Monthly Archives: January 2013

Facebook: Sponsored Stories Versus Promoted Posts

facebook-friends-3211

According to Facebook, approximately 16% of a page’s fans are shown a particular piece of content in their news feeds. 16%!!  How can this be?

Facebook uses EdgeRank, an algorithm which decides what items occupy your news feed. The algorithm assigns a value based on affinity, weight and time. Affinity is the relationship between the user and the page, weight is the type of story (i.e. rich media content ranks higher) and finally time is how recent the post is.

From this one can deduce that increased engagement (i.e. fans liking, commenting or sharing content) will lead to increased affinity, interesting content (i.e. photos, videos) will increase weight and timing when you post will increase the likelihood of a fan seeing your post.

However, that being said, increasing engagement can be tricky, especially if fans of your page haven’t engaged with your content of late (leading to a low affinity ranking).

Sponsored Stories

Sponsored stories are created within the Facebook Advertising Platform and are set-up much the same as a Facebook Ad whereby you assign your budget, set your bid and they appear based on the targeted criteria you set-up. According to Facebook, the difference is that they encourage WOM (word of mouth) recommendations, in that the user ‘becomes the channel’, promoting your content and thus creating organic content.

Promoted Post

The promoted post is a way of getting your post to feature in the news feed of fans that are no longer seeing your updates (those who have not engaged with your content recently). For those who have engaged with your page in recent times, the post will appear organically. The promoted post provides the opportunity to increase your news feed ranking by getting old users engaged once more. (Note:  you need 400 or more fans in order to avail of promoted posts)

Sponsored Stories Versus Promoted Post

I came across SEOmoz, who ran a test campaign to assess which received better results. Their content piece was an update on their ‘Beginners Guide to SEO’. The promoted post reached all those who were fans of their page (active or inactive). The Sponsored Story targeted people in the US, Canada, UK, or Australia who like SEO related topics and websites. Below are the results;

  Campaign Reach Actions Clicks CTR Spend CPC
Promoted Post 26,275 198 1,311 4.99% $100 $0.76
Sponsored Story 44,247 16 162 0.366% $233.47 $1.44

 

In the above it can be seen that the promoted post produced way more engagement with a much higher CTR (click through rate).  That being said, when hasoffers performed a similar test on a smaller scale, the opposite occurred in that the sponsored story generated better results.

I conclude…

Thus, when developing a campaign, it is imperative firstly that you identify your objectives and how they link to your KPIs. For example, if you are looking to gain new fans or identify a new TMS, then sponsored stories could help to achieve this. However, if you want to increase engagement with your current fan base in a way that is simple and inexpensive, then promoted posts are more suitable.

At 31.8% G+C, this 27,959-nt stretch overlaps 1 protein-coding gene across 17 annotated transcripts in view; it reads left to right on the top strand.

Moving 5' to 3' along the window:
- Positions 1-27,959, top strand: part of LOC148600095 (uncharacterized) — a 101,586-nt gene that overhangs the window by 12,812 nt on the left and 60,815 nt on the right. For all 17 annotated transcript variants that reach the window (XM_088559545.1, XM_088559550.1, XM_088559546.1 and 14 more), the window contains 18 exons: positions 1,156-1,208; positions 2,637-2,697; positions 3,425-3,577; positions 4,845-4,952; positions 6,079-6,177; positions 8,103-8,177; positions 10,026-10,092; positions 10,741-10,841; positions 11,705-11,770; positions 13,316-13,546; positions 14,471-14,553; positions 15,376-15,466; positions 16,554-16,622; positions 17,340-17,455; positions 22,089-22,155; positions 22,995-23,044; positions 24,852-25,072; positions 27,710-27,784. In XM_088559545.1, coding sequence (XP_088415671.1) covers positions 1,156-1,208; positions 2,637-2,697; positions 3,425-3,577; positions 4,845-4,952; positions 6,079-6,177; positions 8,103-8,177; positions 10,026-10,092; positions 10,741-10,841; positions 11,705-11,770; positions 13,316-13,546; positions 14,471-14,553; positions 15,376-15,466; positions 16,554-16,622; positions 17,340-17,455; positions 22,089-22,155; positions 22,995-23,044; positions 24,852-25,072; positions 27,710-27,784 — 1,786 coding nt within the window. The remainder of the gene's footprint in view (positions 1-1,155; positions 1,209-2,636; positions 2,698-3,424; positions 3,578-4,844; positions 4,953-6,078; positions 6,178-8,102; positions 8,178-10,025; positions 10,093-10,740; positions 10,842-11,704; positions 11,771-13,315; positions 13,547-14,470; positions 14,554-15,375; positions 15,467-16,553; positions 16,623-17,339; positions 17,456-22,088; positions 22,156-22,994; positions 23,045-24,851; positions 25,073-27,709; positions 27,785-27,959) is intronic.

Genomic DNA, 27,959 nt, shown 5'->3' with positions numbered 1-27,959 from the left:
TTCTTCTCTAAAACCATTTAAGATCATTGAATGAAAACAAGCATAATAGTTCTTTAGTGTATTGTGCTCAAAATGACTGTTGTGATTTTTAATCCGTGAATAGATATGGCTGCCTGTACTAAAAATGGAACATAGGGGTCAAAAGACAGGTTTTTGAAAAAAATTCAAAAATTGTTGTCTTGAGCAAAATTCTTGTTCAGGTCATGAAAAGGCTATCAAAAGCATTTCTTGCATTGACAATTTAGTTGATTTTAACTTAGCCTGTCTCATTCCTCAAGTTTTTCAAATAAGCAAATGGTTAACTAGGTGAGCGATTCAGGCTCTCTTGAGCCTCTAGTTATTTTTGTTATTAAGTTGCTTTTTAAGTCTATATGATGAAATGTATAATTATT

Secondly, as we can see from the above, just because one company achieves a particular set of results does not mean that your company will see the same- every brand, fan base and target audience is different. It is therefore crucial to test what works best for your company, providing a benchmark for what works and what doesn’t.

Finally, why not integrate the two? -maximising reach and engagement among your fans and target audience.

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Measuring the Twitterverse

Lady-Gaga

With over 30 million followers (six and a half times the population of Ireland), Lady Gaga is the proverbial ‘Queen of Twitter’.  But is this astounding figure as impressive as it once was? According to a report carried out last year by StatusPeople, 71% of Gaga’s then 29 million followers were ‘fake’ (created by spamming computers) or inactive (real people who ‘consume’ rather than share information). The report concluded that the real value in a twitter following is how many retweet.

Keeping this in mind, when it comes to your own social media, do you know what to measure and why you are measuring it? A simple way of figuring this out is to have a clear SM plan in place using the following model;

IAB

By firstly identifying what your intentions are, for example you may want to identify a new target market (TMS) of 18-25 year olds who will engage with your brand. Thus articulate your objectives i.e. increase brand awareness by 100%. You can then define which KPIs are most important for you to track during a given campaign.

Once this is done, you can decide which metrics will allow you to do so. First, break down the user journey into Awareness (who knows about it), Appreciation (brand engagement), Action (the required behaviour change) and Advocacy (word of mouth- the user becomes the channel). Second, measure your hard (the financials) and soft (user insights) metrics under these headings.

Finally, benchmark your results against previous SM campaigns, similar SM channels, offline activity, competitor activity and industry averages. This will give you a holistic view of the success rate of your campaign.